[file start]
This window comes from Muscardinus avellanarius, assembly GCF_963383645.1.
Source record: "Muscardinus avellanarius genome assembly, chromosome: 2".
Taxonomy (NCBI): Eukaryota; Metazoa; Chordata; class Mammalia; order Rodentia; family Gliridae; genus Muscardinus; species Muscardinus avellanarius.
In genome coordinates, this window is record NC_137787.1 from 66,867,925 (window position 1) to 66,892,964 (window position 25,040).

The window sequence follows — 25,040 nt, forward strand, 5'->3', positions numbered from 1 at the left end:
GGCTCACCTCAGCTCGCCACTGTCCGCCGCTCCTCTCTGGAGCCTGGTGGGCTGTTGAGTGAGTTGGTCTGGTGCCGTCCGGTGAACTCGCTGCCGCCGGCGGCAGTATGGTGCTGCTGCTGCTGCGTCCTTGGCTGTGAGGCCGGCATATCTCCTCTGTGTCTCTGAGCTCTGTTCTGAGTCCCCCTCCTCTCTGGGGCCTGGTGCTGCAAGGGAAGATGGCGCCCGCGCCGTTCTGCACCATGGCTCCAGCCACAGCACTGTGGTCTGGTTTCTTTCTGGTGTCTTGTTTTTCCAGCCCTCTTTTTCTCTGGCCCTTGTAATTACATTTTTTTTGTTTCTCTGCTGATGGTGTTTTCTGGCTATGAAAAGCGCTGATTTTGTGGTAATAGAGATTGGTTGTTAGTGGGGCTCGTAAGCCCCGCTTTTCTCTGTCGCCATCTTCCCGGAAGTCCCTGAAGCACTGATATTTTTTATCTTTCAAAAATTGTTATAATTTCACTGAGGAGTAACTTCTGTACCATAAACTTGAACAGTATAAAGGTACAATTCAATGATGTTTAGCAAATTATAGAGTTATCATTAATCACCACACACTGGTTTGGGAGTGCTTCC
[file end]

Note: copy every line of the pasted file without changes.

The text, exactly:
This window comes from Muscardinus avellanarius, assembly GCF_963383645.1.
Source record: "Muscardinus avellanarius genome assembly, chromosome: 2".
Taxonomy (NCBI): Eukaryota; Metazoa; Chordata; class Mammalia; order Rodentia; family Gliridae; genus Muscardinus; species Muscardinus avellanarius.
In genome coordinates, this window is record NC_137787.1 from 66,867,925 (window position 1) to 66,892,964 (window position 25,040).

The window sequence follows — 25,040 nt, forward strand, 5'->3', positions numbered from 1 at the left end:
GGCTCACCTCAGCTCGCCACTGTCCGCCGCTCCTCTCTGGAGCCTGGTGGGCTGTTGAGTGAGTTGGTCTGGTGCCGTCCGGTGAACTCGCTGCCGCCGGCGGCAGTATGGTGCTGCTGCTGCTGCGTCCTTGGCTGTGAGGCCGGCATATCTCCTCTGTGTCTCTGAGCTCTGTTCTGAGTCCCCCTCCTCTCTGGGGCCTGGTGCTGCAAGGGAAGATGGCGCCCGCGCCGTTCTGCACCATGGCTCCAGCCACAGCACTGTGGTCTGGTTTCTTTCTGGTGTCTTGTTTTTCCAGCCCTCTTTTTCTCTGGCCCTTGTAATTACATTTTTTTTGTTTCTCTGCTGATGGTGTTTTCTGGCTATGAAAAGCGCTGATTTTGTGGTAATAGAGATTGGTTGTTAGTGGGGCTCGTAAGCCCCGCTTTTCTCTGTCGCCATCTTCCCGGAAGTCCCTGAAGCACTGATATTTTTTATCTTTCAAAAATTGTTATAATTTCACTGAGGAGTAACTTCTGTACCATAAACTTGAACAGTATAAAGGTACAATTCAATGATGTTTAGCAAATTATAGAGTTATCATTAATCACCACACACTGGTTTGGGAGTGCTTCC